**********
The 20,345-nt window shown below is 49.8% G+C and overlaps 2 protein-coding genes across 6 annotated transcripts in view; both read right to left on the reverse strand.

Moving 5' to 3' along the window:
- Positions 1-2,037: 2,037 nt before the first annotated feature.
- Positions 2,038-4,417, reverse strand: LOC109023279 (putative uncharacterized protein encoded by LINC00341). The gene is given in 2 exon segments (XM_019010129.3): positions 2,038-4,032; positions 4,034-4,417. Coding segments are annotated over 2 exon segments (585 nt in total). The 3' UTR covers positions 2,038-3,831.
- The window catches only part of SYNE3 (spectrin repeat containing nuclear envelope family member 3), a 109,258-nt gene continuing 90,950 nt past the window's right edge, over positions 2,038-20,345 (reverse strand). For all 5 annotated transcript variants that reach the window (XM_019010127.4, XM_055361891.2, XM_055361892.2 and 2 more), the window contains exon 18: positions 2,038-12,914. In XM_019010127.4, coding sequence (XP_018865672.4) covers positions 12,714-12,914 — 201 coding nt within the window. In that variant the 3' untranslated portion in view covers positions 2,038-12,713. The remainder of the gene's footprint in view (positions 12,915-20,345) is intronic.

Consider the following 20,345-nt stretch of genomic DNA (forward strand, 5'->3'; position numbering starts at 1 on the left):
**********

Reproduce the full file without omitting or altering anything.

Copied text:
The 20,345-nt window shown below is 49.8% G+C and overlaps 2 protein-coding genes across 6 annotated transcripts in view; both read right to left on the reverse strand.

Moving 5' to 3' along the window:
- Positions 1-2,037: 2,037 nt before the first annotated feature.
- Positions 2,038-4,417, reverse strand: LOC109023279 (putative uncharacterized protein encoded by LINC00341). The gene is given in 2 exon segments (XM_019010129.3): positions 2,038-4,032; positions 4,034-4,417. Coding segments are annotated over 2 exon segments (585 nt in total). The 3' UTR covers positions 2,038-3,831.
- The window catches only part of SYNE3 (spectrin repeat containing nuclear envelope family member 3), a 109,258-nt gene continuing 90,950 nt past the window's right edge, over positions 2,038-20,345 (reverse strand). For all 5 annotated transcript variants that reach the window (XM_019010127.4, XM_055361891.2, XM_055361892.2 and 2 more), the window contains exon 18: positions 2,038-12,914. In XM_019010127.4, coding sequence (XP_018865672.4) covers positions 12,714-12,914 — 201 coding nt within the window. In that variant the 3' untranslated portion in view covers positions 2,038-12,713. The remainder of the gene's footprint in view (positions 12,915-20,345) is intronic.

Consider the following 20,345-nt stretch of genomic DNA (forward strand, 5'->3'; position numbering starts at 1 on the left):